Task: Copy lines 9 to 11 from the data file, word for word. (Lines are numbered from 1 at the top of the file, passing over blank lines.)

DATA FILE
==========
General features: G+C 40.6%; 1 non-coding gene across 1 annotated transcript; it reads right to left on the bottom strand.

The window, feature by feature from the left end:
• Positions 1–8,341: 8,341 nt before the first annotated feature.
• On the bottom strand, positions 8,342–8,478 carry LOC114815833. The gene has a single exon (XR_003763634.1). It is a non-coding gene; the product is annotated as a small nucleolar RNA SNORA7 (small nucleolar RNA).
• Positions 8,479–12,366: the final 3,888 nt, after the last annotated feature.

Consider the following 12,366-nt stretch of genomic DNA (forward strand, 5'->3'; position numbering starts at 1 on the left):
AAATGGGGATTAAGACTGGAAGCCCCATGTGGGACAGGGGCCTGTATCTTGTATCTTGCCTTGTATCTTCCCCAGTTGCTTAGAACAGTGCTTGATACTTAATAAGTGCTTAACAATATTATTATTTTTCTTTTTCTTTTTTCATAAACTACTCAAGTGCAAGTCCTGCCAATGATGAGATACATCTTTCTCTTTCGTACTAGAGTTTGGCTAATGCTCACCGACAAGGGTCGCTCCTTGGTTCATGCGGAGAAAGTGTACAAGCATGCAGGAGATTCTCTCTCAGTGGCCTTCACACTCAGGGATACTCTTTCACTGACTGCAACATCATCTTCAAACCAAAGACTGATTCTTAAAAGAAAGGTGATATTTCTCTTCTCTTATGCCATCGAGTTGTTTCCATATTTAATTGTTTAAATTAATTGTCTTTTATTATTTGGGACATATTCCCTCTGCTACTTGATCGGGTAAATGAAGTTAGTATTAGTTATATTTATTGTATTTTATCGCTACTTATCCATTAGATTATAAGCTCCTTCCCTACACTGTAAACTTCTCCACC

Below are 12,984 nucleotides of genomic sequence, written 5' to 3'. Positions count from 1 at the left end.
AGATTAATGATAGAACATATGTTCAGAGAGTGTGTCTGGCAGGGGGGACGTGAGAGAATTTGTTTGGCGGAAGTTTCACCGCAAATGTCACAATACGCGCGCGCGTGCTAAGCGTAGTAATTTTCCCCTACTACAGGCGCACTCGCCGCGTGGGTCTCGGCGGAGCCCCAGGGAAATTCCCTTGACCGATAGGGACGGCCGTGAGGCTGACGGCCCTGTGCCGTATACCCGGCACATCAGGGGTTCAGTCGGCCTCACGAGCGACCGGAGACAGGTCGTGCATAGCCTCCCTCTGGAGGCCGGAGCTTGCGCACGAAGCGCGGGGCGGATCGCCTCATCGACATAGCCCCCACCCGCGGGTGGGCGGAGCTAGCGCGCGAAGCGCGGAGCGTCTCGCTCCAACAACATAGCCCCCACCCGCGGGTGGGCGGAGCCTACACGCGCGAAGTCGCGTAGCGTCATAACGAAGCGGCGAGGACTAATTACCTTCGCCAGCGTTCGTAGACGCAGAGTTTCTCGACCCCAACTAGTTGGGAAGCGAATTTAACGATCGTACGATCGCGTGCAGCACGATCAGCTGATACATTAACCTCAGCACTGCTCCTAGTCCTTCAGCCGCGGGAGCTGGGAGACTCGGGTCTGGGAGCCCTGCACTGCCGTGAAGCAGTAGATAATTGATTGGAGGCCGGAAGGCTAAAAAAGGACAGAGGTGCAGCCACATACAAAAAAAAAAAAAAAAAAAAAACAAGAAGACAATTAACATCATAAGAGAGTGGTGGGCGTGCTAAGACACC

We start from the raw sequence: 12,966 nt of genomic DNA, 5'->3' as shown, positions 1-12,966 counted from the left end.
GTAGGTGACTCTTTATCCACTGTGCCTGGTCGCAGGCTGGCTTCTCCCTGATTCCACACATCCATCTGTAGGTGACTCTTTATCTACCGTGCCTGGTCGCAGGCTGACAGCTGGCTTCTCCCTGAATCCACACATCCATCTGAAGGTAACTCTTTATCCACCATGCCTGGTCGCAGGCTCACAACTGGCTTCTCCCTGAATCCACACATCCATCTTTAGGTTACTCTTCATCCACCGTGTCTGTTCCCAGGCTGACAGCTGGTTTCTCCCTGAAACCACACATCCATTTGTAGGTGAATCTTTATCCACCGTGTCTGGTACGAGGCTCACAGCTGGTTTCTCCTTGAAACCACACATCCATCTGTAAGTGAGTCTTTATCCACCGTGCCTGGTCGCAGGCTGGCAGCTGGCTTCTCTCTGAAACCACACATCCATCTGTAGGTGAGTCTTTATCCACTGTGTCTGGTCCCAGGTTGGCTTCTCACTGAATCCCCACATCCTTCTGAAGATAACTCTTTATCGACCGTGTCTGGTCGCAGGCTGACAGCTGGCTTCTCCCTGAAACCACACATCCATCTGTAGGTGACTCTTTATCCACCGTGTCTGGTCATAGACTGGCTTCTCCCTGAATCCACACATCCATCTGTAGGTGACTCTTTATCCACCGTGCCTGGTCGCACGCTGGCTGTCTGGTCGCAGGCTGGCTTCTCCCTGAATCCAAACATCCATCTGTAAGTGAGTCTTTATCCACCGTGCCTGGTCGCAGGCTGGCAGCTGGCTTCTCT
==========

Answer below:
AGATTAATGATAGAACATATGTTCAGAGAGTGTGTCTGGCAGGGGGGACGTGAGAGAATTTGTTTGGCGGAAGTTTCACCGCAAATGTCACAATACGCGCGCGCGTGCTAAGCGTAGTAATTTTCCCCTACTACAGGCGCACTCGCCGCGTGGGTCTCGGCGGAGCCCCAGGGAAATTCCCTTGACCGATAGGGACGGCCGTGAGGCTGACGGCCCTGTGCCGTATACCCGGCACATCAGGGGTTCAGTCGGCCTCACGAGCGACCGGAGACAGGTCGTGCATAGCCTCCCTCTGGAGGCCGGAGCTTGCGCACGAAGCGCGGGGCGGATCGCCTCATCGACATAGCCCCCACCCGCGGGTGGGCGGAGCTAGCGCGCGAAGCGCGGAGCGTCTCGCTCCAACAACATAGCCCCCACCCGCGGGTGGGCGGAGCCTACACGCGCGAAGTCGCGTAGCGTCATAACGAAGCGGCGAGGACTAATTACCTTCGCCAGCGTTCGTAGACGCAGAGTTTCTCGACCCCAACTAGTTGGGAAGCGAATTTAACGATCGTACGATCGCGTGCAGCACGATCAGCTGATACATTAACCTCAGCACTGCTCCTAGTCCTTCAGCCGCGGGAGCTGGGAGACTCGGGTCTGGGAGCCCTGCACTGCCGTGAAGCAGTAGATAATTGATTGGAGGCCGGAAGGCTAAAAAAGGACAGAGGTGCAGCCACATACAAAAAAAAAAAAAAAAAAAAAACAAGAAGACAATTAACATCATAAGAGAGTGGTGGGCGTGCTAAGACACC

We start from the raw sequence: 12,966 nt of genomic DNA, 5'->3' as shown, positions 1-12,966 counted from the left end.
GTAGGTGACTCTTTATCCACTGTGCCTGGTCGCAGGCTGGCTTCTCCCTGATTCCACACATCCATCTGTAGGTGACTCTTTATCTACCGTGCCTGGTCGCAGGCTGACAGCTGGCTTCTCCCTGAATCCACACATCCATCTGAAGGTAACTCTTTATCCACCATGCCTGGTCGCAGGCTCACAACTGGCTTCTCCCTGAATCCACACATCCATCTTTAGGTTACTCTTCATCCACCGTGTCTGTTCCCAGGCTGACAGCTGGTTTCTCCCTGAAACCACACATCCATTTGTAGGTGAATCTTTATCCACCGTGTCTGGTACGAGGCTCACAGCTGGTTTCTCCTTGAAACCACACATCCATCTGTAAGTGAGTCTTTATCCACCGTGCCTGGTCGCAGGCTGGCAGCTGGCTTCTCTCTGAAACCACACATCCATCTGTAGGTGAGTCTTTATCCACTGTGTCTGGTCCCAGGTTGGCTTCTCACTGAATCCCCACATCCTTCTGAAGATAACTCTTTATCGACCGTGTCTGGTCGCAGGCTGACAGCTGGCTTCTCCCTGAAACCACACATCCATCTGTAGGTGACTCTTTATCCACCGTGTCTGGTCATAGACTGGCTTCTCCCTGAATCCACACATCCATCTGTAGGTGACTCTTTATCCACCGTGCCTGGTCGCACGCTGGCTGTCTGGTCGCAGGCTGGCTTCTCCCTGAATCCAAACATCCATCTGTAAGTGAGTCTTTATCCACCGTGCCTGGTCGCAGGCTGGCAGCTGGCTTCTCT